Two Rivers

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My research is about how moving deeper into the Anthropocene will transform human health systems. It is also about practices (some long-standing, others newly emerging) that could offer practical alternative trajectories for health systems coming to terms with the ecological and social dynamics of a novel geological epoch. The Anthropocene is already marked by global warming, altered weather patterns, environmental decimation, energy and resource shortages, financial crises, and massive movements of populations, not only of humans, but of birds, wolves, ocean mammals, monarch butterflies, and disease vectors. Since 1950, the scale of growth in humanity’s economic sphere has burned enough fossil fuels to begin changing the patterns of the Earth’s seasons, of its landscapes, and of the less visible biophysical cycles that sustain life on this planet.

The growth of the economy has also fueled the expansion of human society. We now have more people, more cities, more roads, more electricity, more complicated technologies, more pharmaceutical drugs, and more scientific knowledge than at any other point in the long life of the Earth. We also have fewer species, less tropical rainforest, melting polar ice caps, and a smaller number of languages. The parts of the world that are not incorporated into an international division of labour are diminishing and the number of people with access to digital technologies is rising. In the Anthropocene, human economic, social, and political activities will determine the course of ecological change. It is an era of unprecedented global connectivity and social complexity. It is also a time of great fragility and vulnerability to crisis and nonlinear change. Together we each face global risks (climate change, nuclear disasters, pandemics), but lack the collective identifications and institutional mechanisms for a global-scale response.

Health systems in the Anthropocene are floating down two rivers. One is wide and rushing. It is the strong current of high technology, of novel gene therapies, nanomedicine, robotic surgical techniques, wearable tech, and pharmaceutical drugs. It is the medicine of an industrial capitalist, highly complex society; it cures individuals, extends the lifespan, and enshrines health as a human right. The other river is slow and deep. It is the age-old, innate human capacity to imbue life with meaning, to care for each other, and to heal with the pharmacopoeias of nature and human consciousness. It is the medicine of place-bound communities in a resource constrained world; it is embodied, ritualistic, invested with cultural significance, and is community-centric rather than individualized. In the Anthropocene, the two rivers meet.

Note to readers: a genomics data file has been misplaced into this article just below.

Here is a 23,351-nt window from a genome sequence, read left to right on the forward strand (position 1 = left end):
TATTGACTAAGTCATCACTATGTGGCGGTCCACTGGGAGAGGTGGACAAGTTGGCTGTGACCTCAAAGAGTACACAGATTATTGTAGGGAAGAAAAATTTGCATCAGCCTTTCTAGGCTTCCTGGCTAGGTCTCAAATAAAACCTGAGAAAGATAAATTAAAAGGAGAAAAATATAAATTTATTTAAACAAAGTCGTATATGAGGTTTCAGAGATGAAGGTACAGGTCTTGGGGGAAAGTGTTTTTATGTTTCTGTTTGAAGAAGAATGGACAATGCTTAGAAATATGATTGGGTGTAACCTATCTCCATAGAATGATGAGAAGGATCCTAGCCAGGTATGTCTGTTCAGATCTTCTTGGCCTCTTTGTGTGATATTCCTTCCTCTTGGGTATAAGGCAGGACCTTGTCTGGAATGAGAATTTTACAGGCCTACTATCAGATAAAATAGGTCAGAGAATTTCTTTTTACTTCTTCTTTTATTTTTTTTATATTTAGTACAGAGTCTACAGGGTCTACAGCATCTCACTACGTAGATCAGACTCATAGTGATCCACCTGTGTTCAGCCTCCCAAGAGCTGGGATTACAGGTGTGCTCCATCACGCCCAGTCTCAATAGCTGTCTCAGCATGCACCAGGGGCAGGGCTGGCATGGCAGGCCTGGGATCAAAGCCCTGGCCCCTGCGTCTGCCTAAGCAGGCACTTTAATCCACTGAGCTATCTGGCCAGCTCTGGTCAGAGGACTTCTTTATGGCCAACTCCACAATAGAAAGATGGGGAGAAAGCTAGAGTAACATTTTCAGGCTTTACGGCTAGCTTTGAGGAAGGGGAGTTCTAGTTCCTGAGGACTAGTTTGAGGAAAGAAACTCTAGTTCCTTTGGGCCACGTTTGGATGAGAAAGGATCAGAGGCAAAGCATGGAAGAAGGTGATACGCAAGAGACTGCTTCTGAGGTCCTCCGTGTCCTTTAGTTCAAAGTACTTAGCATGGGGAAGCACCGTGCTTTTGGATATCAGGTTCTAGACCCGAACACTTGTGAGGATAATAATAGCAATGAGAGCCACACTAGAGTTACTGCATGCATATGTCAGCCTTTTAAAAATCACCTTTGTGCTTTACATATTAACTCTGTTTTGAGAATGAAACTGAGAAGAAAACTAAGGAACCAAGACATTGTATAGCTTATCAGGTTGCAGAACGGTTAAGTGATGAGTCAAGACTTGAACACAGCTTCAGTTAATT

Some references:

Baer, H. A., Singer, M., Susser, I. 2013. Medical Anthropology and the World System: Second Edition. Westport, CT: Praeger.

Beck, U. 2016. The Metamorphosis of the World. Cambridge: Polity Press.

Bednarz, D., Beavis, A. 2012. “Neoliberalism, degrowth and the fate of health systems.” Resilience.org. http://www.resilience.org/stories/2012-09-14/neoliberalism-degrowth-and-fate-health-systems

D’Alisa, G., Demaria, F., Kallis, G. 2014. Degrowth: A Vocabulary for a New Era. New York: Routledge.

Farmer, P.E. 1999. “Pathologies of power: Rethinking health and human rights. ” American Journal of Public Health 89(10): 1-11.

Greer, J. M. 2009. The Ecotechnic Future: Envisioning a post-peak world. Gabriola Island: New Society Publishers.

Harrison, M. 2004. Disease and the Modern World: 1500 to the Present Day. Cambridge: Polity Press.

Homer-Dixon, T. 2006. The Upside of down: Catastrophe, Creativity and the Renewal of Civilization. Toronto: Vintage Canada

Ophuls, W. 2011. Plato’s Revenge: Politics in the age of ecology. Cambridge, MA: The MIT Press.

Quilley, S. 2012. “System Innovation and a New ‘Great Transformation’: Re-Embedding Economic Life in the Context of ‘De-Growth.’” Journal of Social Entrepreneurship 3 (2): 206–29.

Quilley, S. 2015. “Navigating the anthropocene: Environmental politics and complexity in an era of limits.” In Economics for the Anthropocene.

Rockström, J., et al., 2009. “A safe operating space for humanity.” Nature. 461:472-475.

Singer, M. 2014. “Transcending ‘Ordinary Times Rules’ in Environmental Health: The Critical Challenge for Medical Anthropology.” Medical Anthropology 33(5): 367-372.

Steffen, W., Broadgate, W., Deutsch, L., Gaffney, O., Ludwig, C. 2015. “The Trajectory of the Anthropocene: The Great Acceleration.” The Anthropocene Review January.

Turner, V. 1977. The Ritual Process: Structure and Anti-Structure. New York: Cornell University Press.

Zalasiewicz, J., Williams, M., Steffen, W., Crutzen, P. 2010. “The New World of the Anthropocene.” Environmental Science & Technology 44 (7): 2228–2231.

This blog was also published on http://medicineintheanthropocene.tumblr.com

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